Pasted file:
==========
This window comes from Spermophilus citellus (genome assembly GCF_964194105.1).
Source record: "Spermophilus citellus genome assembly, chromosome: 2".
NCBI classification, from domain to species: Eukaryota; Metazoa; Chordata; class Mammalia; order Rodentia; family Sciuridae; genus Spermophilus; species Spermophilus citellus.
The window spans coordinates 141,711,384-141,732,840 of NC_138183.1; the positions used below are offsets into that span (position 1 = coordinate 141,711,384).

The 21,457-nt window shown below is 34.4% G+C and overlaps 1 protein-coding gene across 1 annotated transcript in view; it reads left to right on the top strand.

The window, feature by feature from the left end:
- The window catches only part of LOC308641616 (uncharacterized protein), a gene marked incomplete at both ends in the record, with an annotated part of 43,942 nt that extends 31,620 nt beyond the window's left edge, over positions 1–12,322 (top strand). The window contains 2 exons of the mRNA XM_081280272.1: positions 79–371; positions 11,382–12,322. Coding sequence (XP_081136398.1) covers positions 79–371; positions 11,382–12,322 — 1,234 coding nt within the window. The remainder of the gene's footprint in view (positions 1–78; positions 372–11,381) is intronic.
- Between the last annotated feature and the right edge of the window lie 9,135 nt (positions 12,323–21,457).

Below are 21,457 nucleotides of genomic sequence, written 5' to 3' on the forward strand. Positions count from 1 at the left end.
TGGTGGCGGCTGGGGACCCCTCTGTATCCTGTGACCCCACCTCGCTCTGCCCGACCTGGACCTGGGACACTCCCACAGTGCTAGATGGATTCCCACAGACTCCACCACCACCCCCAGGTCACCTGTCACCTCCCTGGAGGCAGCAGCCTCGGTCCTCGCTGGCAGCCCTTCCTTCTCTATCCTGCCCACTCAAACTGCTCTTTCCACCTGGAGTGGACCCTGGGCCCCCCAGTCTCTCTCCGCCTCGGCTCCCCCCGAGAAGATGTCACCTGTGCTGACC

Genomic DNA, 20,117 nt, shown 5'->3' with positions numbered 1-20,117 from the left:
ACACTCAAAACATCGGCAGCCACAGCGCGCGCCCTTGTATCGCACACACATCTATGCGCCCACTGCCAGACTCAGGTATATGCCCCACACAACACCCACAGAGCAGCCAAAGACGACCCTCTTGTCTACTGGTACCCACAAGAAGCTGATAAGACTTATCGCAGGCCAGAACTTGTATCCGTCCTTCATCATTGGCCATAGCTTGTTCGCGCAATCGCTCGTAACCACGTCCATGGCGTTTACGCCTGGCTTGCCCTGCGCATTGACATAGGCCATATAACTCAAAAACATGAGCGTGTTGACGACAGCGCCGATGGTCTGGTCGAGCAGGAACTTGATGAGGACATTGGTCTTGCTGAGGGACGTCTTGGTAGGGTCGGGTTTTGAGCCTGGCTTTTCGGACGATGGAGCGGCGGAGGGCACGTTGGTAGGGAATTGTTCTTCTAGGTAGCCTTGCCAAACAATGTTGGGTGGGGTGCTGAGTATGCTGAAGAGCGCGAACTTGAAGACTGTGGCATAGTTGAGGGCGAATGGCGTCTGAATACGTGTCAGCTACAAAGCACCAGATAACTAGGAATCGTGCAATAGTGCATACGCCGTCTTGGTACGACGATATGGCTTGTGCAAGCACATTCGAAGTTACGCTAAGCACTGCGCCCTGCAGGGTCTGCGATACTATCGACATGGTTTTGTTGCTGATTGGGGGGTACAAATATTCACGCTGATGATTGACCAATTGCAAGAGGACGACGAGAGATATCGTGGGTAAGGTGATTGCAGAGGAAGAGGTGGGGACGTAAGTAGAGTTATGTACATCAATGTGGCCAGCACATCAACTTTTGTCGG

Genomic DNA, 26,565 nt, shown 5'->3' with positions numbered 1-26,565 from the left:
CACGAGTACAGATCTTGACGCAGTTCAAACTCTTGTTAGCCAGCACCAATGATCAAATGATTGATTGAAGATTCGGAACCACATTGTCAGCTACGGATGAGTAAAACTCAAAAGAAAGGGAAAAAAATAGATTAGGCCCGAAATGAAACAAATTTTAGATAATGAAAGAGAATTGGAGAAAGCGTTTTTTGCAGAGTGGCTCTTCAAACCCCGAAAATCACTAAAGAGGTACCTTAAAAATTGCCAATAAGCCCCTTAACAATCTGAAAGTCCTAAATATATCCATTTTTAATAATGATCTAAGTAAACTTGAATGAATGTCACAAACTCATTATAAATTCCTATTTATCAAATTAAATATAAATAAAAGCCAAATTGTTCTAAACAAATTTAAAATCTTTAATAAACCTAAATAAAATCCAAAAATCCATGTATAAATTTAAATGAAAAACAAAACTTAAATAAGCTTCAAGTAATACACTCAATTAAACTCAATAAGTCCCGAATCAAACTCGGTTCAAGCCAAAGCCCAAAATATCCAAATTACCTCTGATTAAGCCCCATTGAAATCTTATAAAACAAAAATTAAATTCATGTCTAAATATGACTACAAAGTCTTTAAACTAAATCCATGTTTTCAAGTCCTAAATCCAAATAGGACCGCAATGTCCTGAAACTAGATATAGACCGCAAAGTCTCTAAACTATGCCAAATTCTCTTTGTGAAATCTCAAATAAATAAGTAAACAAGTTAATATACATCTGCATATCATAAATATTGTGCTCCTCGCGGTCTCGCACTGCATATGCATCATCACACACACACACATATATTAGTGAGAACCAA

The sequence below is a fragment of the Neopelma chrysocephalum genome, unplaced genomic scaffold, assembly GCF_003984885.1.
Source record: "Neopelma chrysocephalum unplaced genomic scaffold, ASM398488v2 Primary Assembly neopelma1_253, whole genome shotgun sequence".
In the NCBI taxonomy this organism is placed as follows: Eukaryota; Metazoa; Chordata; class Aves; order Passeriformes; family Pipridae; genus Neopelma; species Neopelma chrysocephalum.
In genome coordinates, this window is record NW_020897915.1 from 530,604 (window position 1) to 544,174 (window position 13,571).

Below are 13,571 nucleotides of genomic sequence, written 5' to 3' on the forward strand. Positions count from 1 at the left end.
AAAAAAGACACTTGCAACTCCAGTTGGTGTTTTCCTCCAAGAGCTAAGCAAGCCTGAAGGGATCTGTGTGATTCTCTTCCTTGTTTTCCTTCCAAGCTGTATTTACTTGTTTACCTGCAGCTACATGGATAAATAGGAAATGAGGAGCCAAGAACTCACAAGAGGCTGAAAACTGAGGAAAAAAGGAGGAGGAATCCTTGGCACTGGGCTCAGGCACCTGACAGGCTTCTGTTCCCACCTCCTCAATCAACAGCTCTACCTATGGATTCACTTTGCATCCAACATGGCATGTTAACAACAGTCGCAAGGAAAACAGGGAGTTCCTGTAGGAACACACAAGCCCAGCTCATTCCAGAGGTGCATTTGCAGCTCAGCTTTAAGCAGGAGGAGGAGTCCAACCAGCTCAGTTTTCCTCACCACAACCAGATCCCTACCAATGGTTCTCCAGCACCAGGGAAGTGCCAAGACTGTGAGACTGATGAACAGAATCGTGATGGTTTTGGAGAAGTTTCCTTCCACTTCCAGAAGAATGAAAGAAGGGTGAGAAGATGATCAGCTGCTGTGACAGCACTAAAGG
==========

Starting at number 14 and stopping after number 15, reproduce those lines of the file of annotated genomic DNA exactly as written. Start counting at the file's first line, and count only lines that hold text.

CACGAGTACAGATCTTGACGCAGTTCAAACTCTTGTTAGCCAGCACCAATGATCAAATGATTGATTGAAGATTCGGAACCACATTGTCAGCTACGGATGAGTAAAACTCAAAAGAAAGGGAAAAAAATAGATTAGGCCCGAAATGAAACAAATTTTAGATAATGAAAGAGAATTGGAGAAAGCGTTTTTTGCAGAGTGGCTCTTCAAACCCCGAAAATCACTAAAGAGGTACCTTAAAAATTGCCAATAAGCCCCTTAACAATCTGAAAGTCCTAAATATATCCATTTTTAATAATGATCTAAGTAAACTTGAATGAATGTCACAAACTCATTATAAATTCCTATTTATCAAATTAAATATAAATAAAAGCCAAATTGTTCTAAACAAATTTAAAATCTTTAATAAACCTAAATAAAATCCAAAAATCCATGTATAAATTTAAATGAAAAACAAAACTTAAATAAGCTTCAAGTAATACACTCAATTAAACTCAATAAGTCCCGAATCAAACTCGGTTCAAGCCAAAGCCCAAAATATCCAAATTACCTCTGATTAAGCCCCATTGAAATCTTATAAAACAAAAATTAAATTCATGTCTAAATATGACTACAAAGTCTTTAAACTAAATCCATGTTTTCAAGTCCTAAATCCAAATAGGACCGCAATGTCCTGAAACTAGATATAGACCGCAAAGTCTCTAAACTATGCCAAATTCTCTTTGTGAAATCTCAAATAAATAAGTAAACAAGTTAATATACATCTGCATATCATAAATATTGTGCTCCTCGCGGTCTCGCACTGCATATGCATCATCACACACACACACATATATTAGTGAGAACCAA

The sequence below is a fragment of the Neopelma chrysocephalum genome, unplaced genomic scaffold, assembly GCF_003984885.1.